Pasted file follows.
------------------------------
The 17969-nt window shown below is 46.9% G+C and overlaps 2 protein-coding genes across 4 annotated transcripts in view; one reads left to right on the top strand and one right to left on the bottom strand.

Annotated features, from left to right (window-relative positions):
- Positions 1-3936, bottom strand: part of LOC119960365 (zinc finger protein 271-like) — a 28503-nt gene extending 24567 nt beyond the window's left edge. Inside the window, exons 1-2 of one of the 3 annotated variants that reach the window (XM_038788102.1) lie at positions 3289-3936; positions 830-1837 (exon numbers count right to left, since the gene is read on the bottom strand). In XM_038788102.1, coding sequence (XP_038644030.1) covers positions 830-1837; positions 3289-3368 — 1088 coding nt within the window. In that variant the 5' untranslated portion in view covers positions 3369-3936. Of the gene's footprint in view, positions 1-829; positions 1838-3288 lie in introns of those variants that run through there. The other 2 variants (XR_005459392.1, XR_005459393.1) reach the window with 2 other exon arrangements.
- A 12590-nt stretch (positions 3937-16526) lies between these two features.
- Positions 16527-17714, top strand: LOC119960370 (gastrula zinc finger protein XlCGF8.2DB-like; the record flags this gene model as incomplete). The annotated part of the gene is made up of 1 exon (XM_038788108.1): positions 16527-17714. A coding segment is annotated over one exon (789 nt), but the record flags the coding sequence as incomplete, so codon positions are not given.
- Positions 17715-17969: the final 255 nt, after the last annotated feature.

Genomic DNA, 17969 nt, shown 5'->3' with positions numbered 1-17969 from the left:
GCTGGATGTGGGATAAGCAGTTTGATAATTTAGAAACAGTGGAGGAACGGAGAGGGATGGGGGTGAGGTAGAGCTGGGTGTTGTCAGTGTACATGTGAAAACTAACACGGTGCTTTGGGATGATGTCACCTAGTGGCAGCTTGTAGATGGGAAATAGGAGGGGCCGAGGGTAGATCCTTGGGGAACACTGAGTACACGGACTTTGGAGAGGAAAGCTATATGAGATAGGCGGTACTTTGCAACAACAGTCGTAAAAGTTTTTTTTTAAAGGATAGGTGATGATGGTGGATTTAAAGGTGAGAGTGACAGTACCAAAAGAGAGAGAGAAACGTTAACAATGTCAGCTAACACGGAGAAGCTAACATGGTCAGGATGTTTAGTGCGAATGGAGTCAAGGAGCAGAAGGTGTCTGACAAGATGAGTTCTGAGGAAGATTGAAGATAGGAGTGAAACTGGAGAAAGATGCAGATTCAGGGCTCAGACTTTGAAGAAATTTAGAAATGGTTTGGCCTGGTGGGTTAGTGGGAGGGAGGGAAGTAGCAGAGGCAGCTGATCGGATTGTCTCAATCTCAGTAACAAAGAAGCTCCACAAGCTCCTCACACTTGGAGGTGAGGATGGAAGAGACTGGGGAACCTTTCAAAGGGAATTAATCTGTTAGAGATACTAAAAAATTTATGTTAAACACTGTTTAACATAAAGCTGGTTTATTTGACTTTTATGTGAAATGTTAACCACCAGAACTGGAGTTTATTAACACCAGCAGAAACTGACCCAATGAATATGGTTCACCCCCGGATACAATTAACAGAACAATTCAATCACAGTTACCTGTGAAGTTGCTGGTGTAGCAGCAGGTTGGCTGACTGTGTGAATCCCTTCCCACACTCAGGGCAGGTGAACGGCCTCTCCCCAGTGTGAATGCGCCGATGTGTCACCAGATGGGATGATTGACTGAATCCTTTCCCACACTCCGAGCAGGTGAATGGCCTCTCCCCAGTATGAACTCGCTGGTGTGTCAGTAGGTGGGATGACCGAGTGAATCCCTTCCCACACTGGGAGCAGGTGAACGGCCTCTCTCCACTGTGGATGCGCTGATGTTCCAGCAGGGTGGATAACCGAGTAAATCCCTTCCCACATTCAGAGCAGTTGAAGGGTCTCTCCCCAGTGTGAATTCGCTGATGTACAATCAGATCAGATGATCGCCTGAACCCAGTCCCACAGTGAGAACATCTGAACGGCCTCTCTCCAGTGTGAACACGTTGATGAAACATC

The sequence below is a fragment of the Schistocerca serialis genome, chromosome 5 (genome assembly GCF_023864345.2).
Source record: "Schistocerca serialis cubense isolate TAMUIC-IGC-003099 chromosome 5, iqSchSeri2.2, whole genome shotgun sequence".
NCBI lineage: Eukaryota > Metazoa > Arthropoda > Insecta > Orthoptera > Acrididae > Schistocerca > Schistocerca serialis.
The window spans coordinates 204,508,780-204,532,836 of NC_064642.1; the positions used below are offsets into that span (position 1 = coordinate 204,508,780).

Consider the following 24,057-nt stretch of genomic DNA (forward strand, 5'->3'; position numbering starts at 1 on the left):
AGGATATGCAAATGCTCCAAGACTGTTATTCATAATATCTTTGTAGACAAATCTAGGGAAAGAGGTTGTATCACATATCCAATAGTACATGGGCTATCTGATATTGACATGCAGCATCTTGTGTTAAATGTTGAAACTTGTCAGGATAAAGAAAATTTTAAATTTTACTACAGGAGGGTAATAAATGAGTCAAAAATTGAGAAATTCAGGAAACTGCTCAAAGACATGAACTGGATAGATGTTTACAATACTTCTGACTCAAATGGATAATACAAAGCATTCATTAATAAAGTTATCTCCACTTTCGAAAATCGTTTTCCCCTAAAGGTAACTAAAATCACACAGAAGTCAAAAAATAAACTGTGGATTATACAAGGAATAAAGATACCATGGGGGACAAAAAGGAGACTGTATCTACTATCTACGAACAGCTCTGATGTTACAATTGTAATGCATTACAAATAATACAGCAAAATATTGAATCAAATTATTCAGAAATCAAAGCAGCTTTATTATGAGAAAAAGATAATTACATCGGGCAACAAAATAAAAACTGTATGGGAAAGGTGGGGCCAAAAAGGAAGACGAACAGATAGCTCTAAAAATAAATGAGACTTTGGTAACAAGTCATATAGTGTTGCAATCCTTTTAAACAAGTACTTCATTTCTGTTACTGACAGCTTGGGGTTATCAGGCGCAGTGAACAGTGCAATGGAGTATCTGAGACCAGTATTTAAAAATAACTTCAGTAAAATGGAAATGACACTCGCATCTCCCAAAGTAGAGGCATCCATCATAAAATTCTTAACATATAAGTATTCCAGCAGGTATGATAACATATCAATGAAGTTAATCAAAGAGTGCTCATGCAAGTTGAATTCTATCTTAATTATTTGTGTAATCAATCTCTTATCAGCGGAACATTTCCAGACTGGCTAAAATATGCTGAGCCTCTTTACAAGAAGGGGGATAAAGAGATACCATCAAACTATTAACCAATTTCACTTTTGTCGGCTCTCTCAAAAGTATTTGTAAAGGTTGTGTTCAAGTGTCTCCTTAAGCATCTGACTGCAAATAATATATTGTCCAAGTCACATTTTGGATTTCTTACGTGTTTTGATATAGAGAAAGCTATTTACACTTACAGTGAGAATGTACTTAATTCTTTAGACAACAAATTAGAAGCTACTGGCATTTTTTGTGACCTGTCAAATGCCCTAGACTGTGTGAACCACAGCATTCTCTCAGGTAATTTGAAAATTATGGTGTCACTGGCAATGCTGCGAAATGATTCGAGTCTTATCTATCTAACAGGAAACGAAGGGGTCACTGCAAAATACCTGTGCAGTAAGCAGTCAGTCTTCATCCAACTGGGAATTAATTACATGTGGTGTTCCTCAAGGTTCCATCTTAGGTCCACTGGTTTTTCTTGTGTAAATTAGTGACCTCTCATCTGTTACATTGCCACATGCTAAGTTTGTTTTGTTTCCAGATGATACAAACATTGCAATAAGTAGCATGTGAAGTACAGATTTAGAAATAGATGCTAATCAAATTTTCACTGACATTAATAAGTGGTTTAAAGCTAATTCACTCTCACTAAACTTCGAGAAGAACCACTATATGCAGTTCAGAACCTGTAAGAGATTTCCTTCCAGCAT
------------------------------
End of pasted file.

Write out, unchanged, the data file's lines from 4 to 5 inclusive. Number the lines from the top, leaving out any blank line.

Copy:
- A 12590-nt stretch (positions 3937-16526) lies between these two features.
- Positions 16527-17714, top strand: LOC119960370 (gastrula zinc finger protein XlCGF8.2DB-like; the record flags this gene model as incomplete). The annotated part of the gene is made up of 1 exon (XM_038788108.1): positions 16527-17714. A coding segment is annotated over one exon (789 nt), but the record flags the coding sequence as incomplete, so codon positions are not given.